Manage Like a Cat, Nurture Like a Dog
I just spoke to 300 parents about raising teenagers and I made the planned observation that they should ‘manage like a cat and nurture like a dog’. They loved what I had to say so I thought I’d share it with you.
Teenagers need a mix of firmness and nurturance from their parents. Like toddlers many teenagers wear L-plates when it comes to navigating their expanding world. Of course, the world a teenager inhabits is far broader than that of a toddler so the risks are multiplied hundredfold. They still need to be managed, but not necessarily in controlling or confrontational ways.
Due to physiological changes most teens will revert straight to their reptilian brains when they feel threatened or experience angry, aggressive discipline. They will fight you all the way, or escape conflict by going to their rooms or withdrawing into themselves. Better to manage like a cat so they hear your message rather than pick up your vehemence.
Finding your inner cat
We all have some cat and dog in us. It’s just a matter of accessing those parts and bringing them out when we need them. The cat is the credible side we all have, but find difficult accessing. It is always expressed through your non-verbals – that is, your tone of voice, your posture and your head.
A cat speaks with flat, clipped voice. His or her head is very still and body upright and confident. The quickest way to access your inner cat is to speak with you palms facing the ground. You can try this now. Stand up with both hands in front of you with your palms facing the ground. Now start speaking. You’ll find you’ll naturally speak like a cat – clipped voice, still head and body and more serious expression. This is your credible (and calm) side.
When you speak from your cat side people will usually believe what you have to say. It gives you authority.
Australia’s foreign minister Julie Bishop is a good example of using cat behaviour. Like her or loathe her you can’t deny she has authority. That’s because she accesses the cat side of her nature in public.
You manage a teen like a cat by speaking calmly, quietly and staying still when you speak. Cats will also withdraw eye contact rather than stand and argue so look away or respectfully walk away rather than become involved in argument.
Cats also look for ways to manage visually (rosters, look away to indicate not arguing) or kinaesthetically (a touch on the shoulder, move close and whisper) rather then repeating themselves. If they do repeat themselves they are more likely to lower their voice than raise it to get attention. These cat behaviours work well when managing teens.
Using your inner dog
We also have a dog side to our nature. This is the approachable, conversational, relationship-building side. When you access this side you’ll speak with lots of inflection in your voice. Your head will bob up and down. You’ll probably lean forward as you speak and you’ll smile a lot. The quickest way to access your dog nature is to speak with your palms up. You can try it now. Stand up; put your hands out with your palms up and start speaking. You should notice a big difference in how you deliver your message from when you spoke with palms facing down. If not, alternate speaking with palms up and down until you see a difference.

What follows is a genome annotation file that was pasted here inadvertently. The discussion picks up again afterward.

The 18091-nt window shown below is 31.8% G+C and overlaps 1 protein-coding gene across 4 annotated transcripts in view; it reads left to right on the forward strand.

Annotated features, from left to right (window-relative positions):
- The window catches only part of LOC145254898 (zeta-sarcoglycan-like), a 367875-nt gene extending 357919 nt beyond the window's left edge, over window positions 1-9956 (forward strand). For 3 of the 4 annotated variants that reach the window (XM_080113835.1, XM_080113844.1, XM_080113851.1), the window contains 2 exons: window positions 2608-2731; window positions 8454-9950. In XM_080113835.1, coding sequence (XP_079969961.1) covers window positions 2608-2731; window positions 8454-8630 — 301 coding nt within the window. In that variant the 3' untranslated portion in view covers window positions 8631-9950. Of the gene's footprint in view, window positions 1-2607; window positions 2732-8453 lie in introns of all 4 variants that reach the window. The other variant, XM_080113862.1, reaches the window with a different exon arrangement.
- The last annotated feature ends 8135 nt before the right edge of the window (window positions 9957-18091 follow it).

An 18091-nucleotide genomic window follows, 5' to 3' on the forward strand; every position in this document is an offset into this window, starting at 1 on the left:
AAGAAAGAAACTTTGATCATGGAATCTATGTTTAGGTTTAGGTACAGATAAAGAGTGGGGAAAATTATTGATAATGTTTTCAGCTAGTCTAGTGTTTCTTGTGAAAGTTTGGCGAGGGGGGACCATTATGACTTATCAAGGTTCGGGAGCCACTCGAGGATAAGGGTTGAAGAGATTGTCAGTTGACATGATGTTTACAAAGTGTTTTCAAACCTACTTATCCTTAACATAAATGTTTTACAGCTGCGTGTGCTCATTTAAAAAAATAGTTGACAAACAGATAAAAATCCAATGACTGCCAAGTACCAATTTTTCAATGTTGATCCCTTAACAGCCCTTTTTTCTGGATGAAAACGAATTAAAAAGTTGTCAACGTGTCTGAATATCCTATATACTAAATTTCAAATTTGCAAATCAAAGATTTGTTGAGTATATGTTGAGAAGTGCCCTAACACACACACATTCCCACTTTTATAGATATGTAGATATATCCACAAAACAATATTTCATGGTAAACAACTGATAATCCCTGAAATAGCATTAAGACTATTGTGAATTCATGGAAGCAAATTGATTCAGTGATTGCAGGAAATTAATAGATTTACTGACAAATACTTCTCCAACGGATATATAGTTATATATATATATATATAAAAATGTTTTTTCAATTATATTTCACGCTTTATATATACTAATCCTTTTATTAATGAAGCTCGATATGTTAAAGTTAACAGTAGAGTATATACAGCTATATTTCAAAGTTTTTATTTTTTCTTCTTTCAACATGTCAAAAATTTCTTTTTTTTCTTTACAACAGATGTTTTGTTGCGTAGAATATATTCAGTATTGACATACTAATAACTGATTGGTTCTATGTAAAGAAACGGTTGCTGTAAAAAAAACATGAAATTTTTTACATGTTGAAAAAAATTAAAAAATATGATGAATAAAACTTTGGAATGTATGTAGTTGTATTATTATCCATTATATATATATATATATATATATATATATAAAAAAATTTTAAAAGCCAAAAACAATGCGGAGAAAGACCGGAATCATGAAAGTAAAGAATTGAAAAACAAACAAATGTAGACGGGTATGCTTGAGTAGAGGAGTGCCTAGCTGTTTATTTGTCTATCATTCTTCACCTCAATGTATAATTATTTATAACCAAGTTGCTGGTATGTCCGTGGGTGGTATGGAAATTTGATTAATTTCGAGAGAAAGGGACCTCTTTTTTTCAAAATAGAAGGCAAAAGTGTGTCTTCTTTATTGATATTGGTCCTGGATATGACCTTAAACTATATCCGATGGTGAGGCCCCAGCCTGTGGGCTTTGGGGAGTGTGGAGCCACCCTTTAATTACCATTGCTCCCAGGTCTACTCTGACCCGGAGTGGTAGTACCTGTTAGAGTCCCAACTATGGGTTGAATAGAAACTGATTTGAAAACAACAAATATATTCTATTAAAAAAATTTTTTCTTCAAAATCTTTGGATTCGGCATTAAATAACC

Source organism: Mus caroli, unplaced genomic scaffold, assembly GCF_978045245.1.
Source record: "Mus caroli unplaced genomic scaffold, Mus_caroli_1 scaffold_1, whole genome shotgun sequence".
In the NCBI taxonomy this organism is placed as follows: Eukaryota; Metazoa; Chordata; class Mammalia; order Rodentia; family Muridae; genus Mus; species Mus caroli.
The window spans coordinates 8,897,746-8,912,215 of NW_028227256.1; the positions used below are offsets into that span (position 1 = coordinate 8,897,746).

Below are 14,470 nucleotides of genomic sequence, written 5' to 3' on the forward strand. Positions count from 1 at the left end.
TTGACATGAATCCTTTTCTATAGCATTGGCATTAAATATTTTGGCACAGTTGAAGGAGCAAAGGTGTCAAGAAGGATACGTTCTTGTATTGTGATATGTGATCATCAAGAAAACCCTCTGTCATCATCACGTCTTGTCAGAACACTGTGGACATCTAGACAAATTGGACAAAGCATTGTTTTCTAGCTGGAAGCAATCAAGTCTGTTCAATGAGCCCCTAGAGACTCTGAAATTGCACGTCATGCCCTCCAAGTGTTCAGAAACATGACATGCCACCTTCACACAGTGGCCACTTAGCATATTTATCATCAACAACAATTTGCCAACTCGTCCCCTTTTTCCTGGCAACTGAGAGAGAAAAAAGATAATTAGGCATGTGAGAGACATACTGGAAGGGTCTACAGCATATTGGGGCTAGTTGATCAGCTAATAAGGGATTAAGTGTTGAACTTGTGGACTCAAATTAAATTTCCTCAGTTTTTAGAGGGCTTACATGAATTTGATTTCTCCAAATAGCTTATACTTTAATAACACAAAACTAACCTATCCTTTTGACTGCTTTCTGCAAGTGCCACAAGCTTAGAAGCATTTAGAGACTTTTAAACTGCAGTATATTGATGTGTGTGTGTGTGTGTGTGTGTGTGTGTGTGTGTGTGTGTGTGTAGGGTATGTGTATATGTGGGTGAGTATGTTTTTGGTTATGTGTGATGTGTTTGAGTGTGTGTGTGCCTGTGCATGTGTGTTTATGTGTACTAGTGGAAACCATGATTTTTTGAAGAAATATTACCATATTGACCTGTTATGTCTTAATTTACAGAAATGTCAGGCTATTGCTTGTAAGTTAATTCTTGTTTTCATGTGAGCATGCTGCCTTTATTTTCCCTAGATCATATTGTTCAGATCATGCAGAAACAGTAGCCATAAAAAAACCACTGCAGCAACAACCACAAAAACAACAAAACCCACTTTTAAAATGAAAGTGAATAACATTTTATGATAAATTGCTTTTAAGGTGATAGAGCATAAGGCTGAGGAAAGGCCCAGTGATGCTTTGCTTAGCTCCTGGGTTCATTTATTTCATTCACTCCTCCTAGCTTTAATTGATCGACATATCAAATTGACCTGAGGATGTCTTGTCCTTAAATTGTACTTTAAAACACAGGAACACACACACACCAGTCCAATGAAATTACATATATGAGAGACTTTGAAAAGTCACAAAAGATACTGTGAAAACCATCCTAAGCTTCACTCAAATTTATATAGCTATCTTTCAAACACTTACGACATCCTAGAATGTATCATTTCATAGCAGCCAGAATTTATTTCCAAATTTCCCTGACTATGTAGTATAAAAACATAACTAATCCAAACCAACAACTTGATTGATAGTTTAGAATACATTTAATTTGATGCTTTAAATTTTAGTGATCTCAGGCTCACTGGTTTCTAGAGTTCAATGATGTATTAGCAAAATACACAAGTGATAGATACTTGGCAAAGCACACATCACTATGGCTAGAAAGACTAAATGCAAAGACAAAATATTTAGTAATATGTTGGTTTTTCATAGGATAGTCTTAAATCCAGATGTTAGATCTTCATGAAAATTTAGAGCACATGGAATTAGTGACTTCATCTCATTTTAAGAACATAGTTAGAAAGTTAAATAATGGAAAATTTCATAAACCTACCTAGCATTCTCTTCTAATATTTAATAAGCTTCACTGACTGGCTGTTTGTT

The dog side of our natures is what many of us feel more comfortable with. If you are in a management position there is a fair chance that you spend more time accessing your cat then your dog. Although effective managers will move seamlessly between the two accessing their dog when networking and relationship-building then finding their cat for negotiations or when making decisions.
Actor Hugh Jackman is an example of a public figure who is dog-like as he usually speaks with lots of cadence in his voice, a big smile and open body language. However, I’ve seen him switch to cat mode in interviews when he talks about something serious. He will invariably speak quietly, calmly and his head will stay very still. We believe him when he speaks. He’s no lightweight. It’s his ability to switch from cat to dog and back again that makes him so charismatic.
Bringing cat and dog to your parenting
From experience I’ve found that effective parents nuance their communication. That is, they alter their style to suit the situation rather than let their moods dictate their communication styles. This is not necessarily conscious. However do it often enough and switching from cat to dog and back again becomes a habit.
My challenge is for you is to bring your cat to the table when you want to manage teenagers and access your dog side when you encourage them, build relationships and listen to them.
Get your cat and dog wrong and you’ll be ineffective. Manage like a dog and you’ll do one of three things: 1.Whine at your kids, 2. Use and angry voice or 3. Do nothing because you don’t want to offend them. Build relationships like a cat and you’ll be distant, stiff and unapproachable. Get the mix right and you’ll be able to give your young person exactly what they need. That is, the leadership and safety that cats provide and the nurturance and encouragement that comes naturally to dogs.
So does the cat side or the dog side come more naturally to you? Think about it. When you discover what you default to then you need to be aware of two things. First, you will need to work a little harder to access the other side. Second, make sure don’t rely on one side of your nature to do the work in your communications with your young people. If you do then you will more than likely either manage or nurture well but rarely do both well. However get the mix right and your parenting (or leading of any group of people) and you’ll have discovered the key to charismatic parenting and leadership.
First published at parentingideas.com.au.
Image – depositphotos